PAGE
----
Boulder’s Police Oversight Panel to suspend most operations

Less than a week after the Boulder City Council removed Lisa Sweeney-Miran from the city’s Police Oversight Panel, the panel voted Wednesday evening to suspend some of its operations until the city ordinance that governs the panel is modified.

Daniel Leonard, co-chair of the oversight panel, said at Wednesday’s meeting that he and fellow co-chair Hadasa Villalobos were calling for a vote on the matter because they were “concerned about the number of people telling us they are considering resigning or intending to resign” after Sweeney-Miran’s removal.

“We’re in an unprecedented situation,” Leonard said. “A member of the panel was removed because of their critical viewpoints of police and not for misconduct, and was not recommended for removal by this panel body.”

“I think we’re all Lisa,” said panelist Madelyn Strong Woodley. “In terms of someone not liking what you said, your viewpoint — I lived a lot of my life with people not liking the color of my skin. … Just keep in mind that we’re only one somebody’s decision away from (being removed).”

Villalobos added that the Police Oversight Panel selection committee that had nominated Sweeney-Miran for a spot on the body had followed city ordinance “to a tee” in its selection process, and said the situation had made plain that the ordinance needed to be changed before police oversight can continue.

“What I’m proposing, instead of walking out, is sitting in until this work is done,” Villalobos said.

After an emotional discussion, the panel voted 8-1 to review cases it already had committed to, but to pause consideration of new cases and suspend other panel work not related to the ordinance. Panelist Sarah Holt was not present but voted by proxy in favor of the suspension. Jason Savela was the only panelist to vote against the suspension.

It was not immediately clear, though, how the panel would proceed with suspending its operations. Although Leonard proposed going through the official city-sanctioned channel of bringing proposed start and stop dates to the City Council for it to approve, other panelists rejected the idea.

“How can we get permission to sit in from the place that we’re sitting in?” Zhang asked. “We need to just stop reviewing cases and stop doing business until council looks this situation in the eye and realizes they can’t have it both ways. They can’t claim to be this magical progressive city and keep gutting the police oversight panel.”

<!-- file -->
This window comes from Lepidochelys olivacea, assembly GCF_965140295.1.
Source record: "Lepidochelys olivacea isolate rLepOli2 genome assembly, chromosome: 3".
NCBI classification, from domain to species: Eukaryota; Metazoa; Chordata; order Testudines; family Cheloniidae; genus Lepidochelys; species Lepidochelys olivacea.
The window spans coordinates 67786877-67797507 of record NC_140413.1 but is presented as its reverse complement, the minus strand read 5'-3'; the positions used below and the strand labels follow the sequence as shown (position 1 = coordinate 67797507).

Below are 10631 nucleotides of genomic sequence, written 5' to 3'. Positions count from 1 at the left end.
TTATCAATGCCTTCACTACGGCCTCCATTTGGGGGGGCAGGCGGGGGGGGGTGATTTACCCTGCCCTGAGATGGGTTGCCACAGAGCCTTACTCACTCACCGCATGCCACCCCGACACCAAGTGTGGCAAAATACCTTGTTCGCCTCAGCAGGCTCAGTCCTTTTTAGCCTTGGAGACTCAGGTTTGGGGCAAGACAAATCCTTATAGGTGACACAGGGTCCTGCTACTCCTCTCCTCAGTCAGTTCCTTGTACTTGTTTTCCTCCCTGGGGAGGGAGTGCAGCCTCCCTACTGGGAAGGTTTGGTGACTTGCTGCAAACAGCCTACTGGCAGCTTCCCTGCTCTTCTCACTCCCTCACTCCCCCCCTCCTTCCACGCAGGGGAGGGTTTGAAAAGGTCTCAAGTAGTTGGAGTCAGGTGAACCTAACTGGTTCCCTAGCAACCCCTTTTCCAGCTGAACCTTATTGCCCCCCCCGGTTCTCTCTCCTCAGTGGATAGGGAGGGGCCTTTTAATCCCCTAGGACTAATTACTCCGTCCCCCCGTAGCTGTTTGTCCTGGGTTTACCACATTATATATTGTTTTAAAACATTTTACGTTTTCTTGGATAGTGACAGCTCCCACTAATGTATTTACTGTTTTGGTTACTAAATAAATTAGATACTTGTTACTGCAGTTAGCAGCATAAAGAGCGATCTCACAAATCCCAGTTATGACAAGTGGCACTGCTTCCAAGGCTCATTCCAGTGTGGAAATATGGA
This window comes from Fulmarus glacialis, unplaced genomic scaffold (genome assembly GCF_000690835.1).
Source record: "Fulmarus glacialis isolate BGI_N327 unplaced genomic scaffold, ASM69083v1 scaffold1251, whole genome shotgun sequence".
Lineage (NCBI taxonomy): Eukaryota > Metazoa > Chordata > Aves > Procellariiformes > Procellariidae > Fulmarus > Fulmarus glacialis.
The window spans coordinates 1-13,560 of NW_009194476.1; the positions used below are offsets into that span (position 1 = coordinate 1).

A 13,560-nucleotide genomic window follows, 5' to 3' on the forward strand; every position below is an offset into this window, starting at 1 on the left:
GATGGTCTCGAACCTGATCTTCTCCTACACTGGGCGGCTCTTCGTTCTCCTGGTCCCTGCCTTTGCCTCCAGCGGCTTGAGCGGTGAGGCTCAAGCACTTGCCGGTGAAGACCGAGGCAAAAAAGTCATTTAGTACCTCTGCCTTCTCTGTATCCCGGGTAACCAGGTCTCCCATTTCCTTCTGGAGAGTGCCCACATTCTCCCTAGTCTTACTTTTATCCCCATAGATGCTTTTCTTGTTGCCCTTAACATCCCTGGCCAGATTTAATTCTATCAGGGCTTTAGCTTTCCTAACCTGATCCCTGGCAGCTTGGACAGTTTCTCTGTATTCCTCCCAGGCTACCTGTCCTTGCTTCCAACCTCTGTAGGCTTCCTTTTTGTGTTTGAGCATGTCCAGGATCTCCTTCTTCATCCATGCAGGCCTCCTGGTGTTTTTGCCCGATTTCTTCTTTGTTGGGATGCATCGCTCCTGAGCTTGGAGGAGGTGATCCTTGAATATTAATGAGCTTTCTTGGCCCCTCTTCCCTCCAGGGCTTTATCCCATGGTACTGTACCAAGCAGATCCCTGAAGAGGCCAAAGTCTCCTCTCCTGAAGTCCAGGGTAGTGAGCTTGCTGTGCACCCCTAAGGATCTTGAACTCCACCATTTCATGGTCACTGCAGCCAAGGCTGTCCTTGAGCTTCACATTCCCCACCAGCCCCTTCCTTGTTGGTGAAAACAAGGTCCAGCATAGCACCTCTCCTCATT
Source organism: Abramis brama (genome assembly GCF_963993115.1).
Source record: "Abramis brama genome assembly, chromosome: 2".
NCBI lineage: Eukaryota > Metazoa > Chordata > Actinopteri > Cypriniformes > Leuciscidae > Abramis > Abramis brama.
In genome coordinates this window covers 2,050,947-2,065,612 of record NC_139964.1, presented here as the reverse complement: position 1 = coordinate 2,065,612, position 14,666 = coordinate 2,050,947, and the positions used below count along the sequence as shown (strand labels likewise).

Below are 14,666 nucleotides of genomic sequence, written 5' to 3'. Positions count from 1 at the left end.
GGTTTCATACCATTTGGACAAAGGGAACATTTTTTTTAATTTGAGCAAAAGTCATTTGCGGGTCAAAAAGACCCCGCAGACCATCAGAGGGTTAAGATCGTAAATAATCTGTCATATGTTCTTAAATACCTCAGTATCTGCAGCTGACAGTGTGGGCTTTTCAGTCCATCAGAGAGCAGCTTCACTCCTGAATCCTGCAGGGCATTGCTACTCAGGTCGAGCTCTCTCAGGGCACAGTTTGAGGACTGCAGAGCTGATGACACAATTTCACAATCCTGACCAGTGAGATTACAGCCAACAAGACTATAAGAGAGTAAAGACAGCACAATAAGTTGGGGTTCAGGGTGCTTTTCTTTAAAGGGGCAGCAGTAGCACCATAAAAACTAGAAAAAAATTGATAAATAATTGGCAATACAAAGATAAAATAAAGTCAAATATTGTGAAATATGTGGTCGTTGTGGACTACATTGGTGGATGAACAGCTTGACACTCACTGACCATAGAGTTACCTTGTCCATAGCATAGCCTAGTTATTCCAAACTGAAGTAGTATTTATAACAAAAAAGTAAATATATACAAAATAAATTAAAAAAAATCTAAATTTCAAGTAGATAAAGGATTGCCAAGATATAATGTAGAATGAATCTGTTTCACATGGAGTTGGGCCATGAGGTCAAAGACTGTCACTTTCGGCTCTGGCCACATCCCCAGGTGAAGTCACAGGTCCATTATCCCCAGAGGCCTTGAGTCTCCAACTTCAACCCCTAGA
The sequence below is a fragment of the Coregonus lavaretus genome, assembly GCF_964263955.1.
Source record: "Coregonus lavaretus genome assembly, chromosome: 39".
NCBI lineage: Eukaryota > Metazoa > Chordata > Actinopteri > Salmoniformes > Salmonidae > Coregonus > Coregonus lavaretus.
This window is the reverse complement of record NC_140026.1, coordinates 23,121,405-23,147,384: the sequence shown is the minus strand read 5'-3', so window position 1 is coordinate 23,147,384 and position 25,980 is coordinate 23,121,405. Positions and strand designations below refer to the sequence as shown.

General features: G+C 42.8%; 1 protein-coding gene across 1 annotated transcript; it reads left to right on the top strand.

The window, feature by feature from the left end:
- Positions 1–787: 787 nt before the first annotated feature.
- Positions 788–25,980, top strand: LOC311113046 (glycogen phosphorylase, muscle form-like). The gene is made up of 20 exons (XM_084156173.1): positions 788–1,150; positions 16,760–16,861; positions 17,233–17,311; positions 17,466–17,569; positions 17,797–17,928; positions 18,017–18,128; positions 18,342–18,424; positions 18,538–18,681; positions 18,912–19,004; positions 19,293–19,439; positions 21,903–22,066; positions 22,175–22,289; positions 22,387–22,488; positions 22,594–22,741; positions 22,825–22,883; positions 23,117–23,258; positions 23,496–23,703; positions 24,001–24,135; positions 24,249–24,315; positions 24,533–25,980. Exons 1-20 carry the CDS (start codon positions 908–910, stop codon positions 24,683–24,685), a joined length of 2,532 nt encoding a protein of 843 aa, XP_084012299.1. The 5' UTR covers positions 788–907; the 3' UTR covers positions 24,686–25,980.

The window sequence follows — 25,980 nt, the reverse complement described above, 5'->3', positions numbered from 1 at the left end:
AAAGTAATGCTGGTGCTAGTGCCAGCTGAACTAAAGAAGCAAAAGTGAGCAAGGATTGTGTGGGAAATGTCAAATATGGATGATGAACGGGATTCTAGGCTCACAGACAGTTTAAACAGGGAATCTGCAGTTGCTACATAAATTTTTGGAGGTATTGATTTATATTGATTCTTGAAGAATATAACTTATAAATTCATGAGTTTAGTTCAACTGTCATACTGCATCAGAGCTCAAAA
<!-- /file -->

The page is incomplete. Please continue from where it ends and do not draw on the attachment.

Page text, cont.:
Several other panelists, including Strong Woodley, Mylene Vialard and Maria-Soledad Diaz, echoed Zhang’s concern, saying they did not favor asking the council for permission to stop doing work.

But Boulder Deputy City Attorney Erin Poe said that if the panel were to suddenly stop doing its work, panelists could risk facing code of conduct violations and even possible removal.

“I don’t know what’s going to happen next. This is a unique situation,” Poe said, noting that the City Council was aware that the oversight panel would be discussing this issue and that it would likely provide guidance on what to do next.

Also on the evening’s agenda was a discussion on forming a new ordinance working group. The working group will not be a decision-making committee but will do the work of proposing changes to the police oversight section of the city ordinance governing the panel.

“We’re not trying to rewrite everything, we’re just trying to improve what we have so that we can keep doing the work,” said Villalobos.

Nevertheless, Zhang emphasized that the needed revisions to the ordinance could have significant ramifications.

“This revision is not just low-stakes tweaking around the margin, fixing some punctuation. This is about fixing the structural issues that got us here in the first place and the things that allowed the City Council to act the way they did,” Zhang said.

After discussing the matter, the panel voted for a final composition of one seat for former panelist Martha Wilson, who resigned late last year; two community seats, of which the NAACP and El Centro Amistad — the community groups that formed part of the selection committee — would get the first pick; two current panel members; a representative from the Boulder Police Department; a representative from the city; and an independent attorney.

The Police Oversight Panel co-chairs will work with consultant Farah Muscadin to begin filling the seats of the working group.

During the public comment segment, members of the public expressed a mix of support, solidarity and concern. Annett James, president of the Boulder County NAACP, said the whole purpose of the panel was for it to “be able to offer meaningful policy and procedural recommendations.”

“If as soon as anyone says anything negative or perceived as a negative about police, you’re in jeopardy of being removed, that is absolutely a toothless, worthless panel,” James said.

Darren O’Connor, an attorney and member of NAACP Boulder County, addressed Poe’s earlier suggestion that panelists could face complaints or be removed if they stopped their work, saying the panel was “not getting good advice” and that it should seek legal advice from “someone not beholden to the police.”

“The fact that they are potentially threatening you folks on this panel with things that could happen to you for standing up for the very actions you need to take to be safe … is just an example of why I think you need independent counsel,” O’Connor said.

The panel was also set to discuss the selection of an alternate panel member to fill the vacancy left by Sweeney-Miran, a discussion on public case review, committee reports and a full review of cases, but these issues were tabled for discussion at a later date.

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